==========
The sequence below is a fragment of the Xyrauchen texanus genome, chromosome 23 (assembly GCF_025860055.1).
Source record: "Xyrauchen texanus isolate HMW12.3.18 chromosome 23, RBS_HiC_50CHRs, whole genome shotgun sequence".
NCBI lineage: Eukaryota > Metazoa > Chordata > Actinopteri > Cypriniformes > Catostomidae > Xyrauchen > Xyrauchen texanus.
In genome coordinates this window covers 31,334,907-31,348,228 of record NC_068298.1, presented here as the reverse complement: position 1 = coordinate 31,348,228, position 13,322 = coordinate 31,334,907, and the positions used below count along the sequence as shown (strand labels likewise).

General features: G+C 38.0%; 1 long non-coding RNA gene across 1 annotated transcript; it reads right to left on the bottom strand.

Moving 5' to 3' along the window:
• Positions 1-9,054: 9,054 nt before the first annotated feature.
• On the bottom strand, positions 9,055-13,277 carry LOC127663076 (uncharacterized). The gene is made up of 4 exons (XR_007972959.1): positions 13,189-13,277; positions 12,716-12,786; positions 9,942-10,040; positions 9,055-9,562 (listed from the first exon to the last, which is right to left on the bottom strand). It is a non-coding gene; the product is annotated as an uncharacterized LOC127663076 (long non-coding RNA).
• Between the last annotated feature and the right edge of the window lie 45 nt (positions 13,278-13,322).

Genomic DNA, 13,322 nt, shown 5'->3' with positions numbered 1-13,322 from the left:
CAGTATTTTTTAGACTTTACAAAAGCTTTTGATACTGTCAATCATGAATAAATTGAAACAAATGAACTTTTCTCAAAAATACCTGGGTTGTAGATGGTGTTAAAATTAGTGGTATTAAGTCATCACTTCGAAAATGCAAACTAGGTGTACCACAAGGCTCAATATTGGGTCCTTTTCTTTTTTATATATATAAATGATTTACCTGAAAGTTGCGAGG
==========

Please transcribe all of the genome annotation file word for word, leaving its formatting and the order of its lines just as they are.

The sequence below is a fragment of the Xyrauchen texanus genome, chromosome 23 (assembly GCF_025860055.1).
Source record: "Xyrauchen texanus isolate HMW12.3.18 chromosome 23, RBS_HiC_50CHRs, whole genome shotgun sequence".
NCBI lineage: Eukaryota > Metazoa > Chordata > Actinopteri > Cypriniformes > Catostomidae > Xyrauchen > Xyrauchen texanus.
In genome coordinates this window covers 31,334,907-31,348,228 of record NC_068298.1, presented here as the reverse complement: position 1 = coordinate 31,348,228, position 13,322 = coordinate 31,334,907, and the positions used below count along the sequence as shown (strand labels likewise).

General features: G+C 38.0%; 1 long non-coding RNA gene across 1 annotated transcript; it reads right to left on the bottom strand.

Moving 5' to 3' along the window:
• Positions 1-9,054: 9,054 nt before the first annotated feature.
• On the bottom strand, positions 9,055-13,277 carry LOC127663076 (uncharacterized). The gene is made up of 4 exons (XR_007972959.1): positions 13,189-13,277; positions 12,716-12,786; positions 9,942-10,040; positions 9,055-9,562 (listed from the first exon to the last, which is right to left on the bottom strand). It is a non-coding gene; the product is annotated as an uncharacterized LOC127663076 (long non-coding RNA).
• Between the last annotated feature and the right edge of the window lie 45 nt (positions 13,278-13,322).

Genomic DNA, 13,322 nt, shown 5'->3' with positions numbered 1-13,322 from the left:
CAGTATTTTTTAGACTTTACAAAAGCTTTTGATACTGTCAATCATGAATAAATTGAAACAAATGAACTTTTCTCAAAAATACCTGGGTTGTAGATGGTGTTAAAATTAGTGGTATTAAGTCATCACTTCGAAAATGCAAACTAGGTGTACCACAAGGCTCAATATTGGGTCCTTTTCTTTTTTATATATATAAATGATTTACCTGAAAGTTGCGAGG